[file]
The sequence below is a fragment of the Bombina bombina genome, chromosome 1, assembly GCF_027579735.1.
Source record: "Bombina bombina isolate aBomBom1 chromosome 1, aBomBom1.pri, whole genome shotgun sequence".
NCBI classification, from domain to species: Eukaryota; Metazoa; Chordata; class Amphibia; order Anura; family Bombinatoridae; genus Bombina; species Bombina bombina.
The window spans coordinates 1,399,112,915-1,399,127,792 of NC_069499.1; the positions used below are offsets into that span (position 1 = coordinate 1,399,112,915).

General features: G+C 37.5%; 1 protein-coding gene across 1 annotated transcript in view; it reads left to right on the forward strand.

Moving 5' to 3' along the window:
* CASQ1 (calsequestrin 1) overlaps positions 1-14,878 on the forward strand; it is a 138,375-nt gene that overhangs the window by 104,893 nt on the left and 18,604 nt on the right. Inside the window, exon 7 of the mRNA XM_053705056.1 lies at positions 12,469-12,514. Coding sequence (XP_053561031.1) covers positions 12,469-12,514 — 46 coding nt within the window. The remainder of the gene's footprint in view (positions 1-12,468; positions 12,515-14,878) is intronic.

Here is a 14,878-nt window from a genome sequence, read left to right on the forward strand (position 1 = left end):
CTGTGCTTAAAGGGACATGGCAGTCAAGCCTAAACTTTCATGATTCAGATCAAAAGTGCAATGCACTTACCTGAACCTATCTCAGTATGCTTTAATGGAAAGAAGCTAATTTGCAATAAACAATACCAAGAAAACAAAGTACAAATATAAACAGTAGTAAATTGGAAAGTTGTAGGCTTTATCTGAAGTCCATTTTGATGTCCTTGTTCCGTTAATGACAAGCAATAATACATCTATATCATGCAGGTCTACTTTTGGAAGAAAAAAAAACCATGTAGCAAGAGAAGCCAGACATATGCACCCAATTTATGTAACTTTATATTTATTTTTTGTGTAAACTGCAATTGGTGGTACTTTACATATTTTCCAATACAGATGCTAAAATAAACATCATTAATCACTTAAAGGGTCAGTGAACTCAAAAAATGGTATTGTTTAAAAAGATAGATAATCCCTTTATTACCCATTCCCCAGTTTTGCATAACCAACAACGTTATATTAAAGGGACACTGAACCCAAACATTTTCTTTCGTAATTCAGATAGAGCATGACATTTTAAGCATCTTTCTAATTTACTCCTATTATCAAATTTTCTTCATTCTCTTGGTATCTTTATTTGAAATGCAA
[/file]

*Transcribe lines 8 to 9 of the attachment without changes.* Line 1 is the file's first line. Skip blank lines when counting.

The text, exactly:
Here is a 14,878-nt window from a genome sequence, read left to right on the forward strand (position 1 = left end):
CTGTGCTTAAAGGGACATGGCAGTCAAGCCTAAACTTTCATGATTCAGATCAAAAGTGCAATGCACTTACCTGAACCTATCTCAGTATGCTTTAATGGAAAGAAGCTAATTTGCAATAAACAATACCAAGAAAACAAAGTACAAATATAAACAGTAGTAAATTGGAAAGTTGTAGGCTTTATCTGAAGTCCATTTTGATGTCCTTGTTCCGTTAATGACAAGCAATAATACATCTATATCATGCAGGTCTACTTTTGGAAGAAAAAAAAACCATGTAGCAAGAGAAGCCAGACATATGCACCCAATTTATGTAACTTTATATTTATTTTTTGTGTAAACTGCAATTGGTGGTACTTTACATATTTTCCAATACAGATGCTAAAATAAACATCATTAATCACTTAAAGGGTCAGTGAACTCAAAAAATGGTATTGTTTAAAAAGATAGATAATCCCTTTATTACCCATTCCCCAGTTTTGCATAACCAACAACGTTATATTAAAGGGACACTGAACCCAAACATTTTCTTTCGTAATTCAGATAGAGCATGACATTTTAAGCATCTTTCTAATTTACTCCTATTATCAAATTTTCTTCATTCTCTTGGTATCTTTATTTGAAATGCAA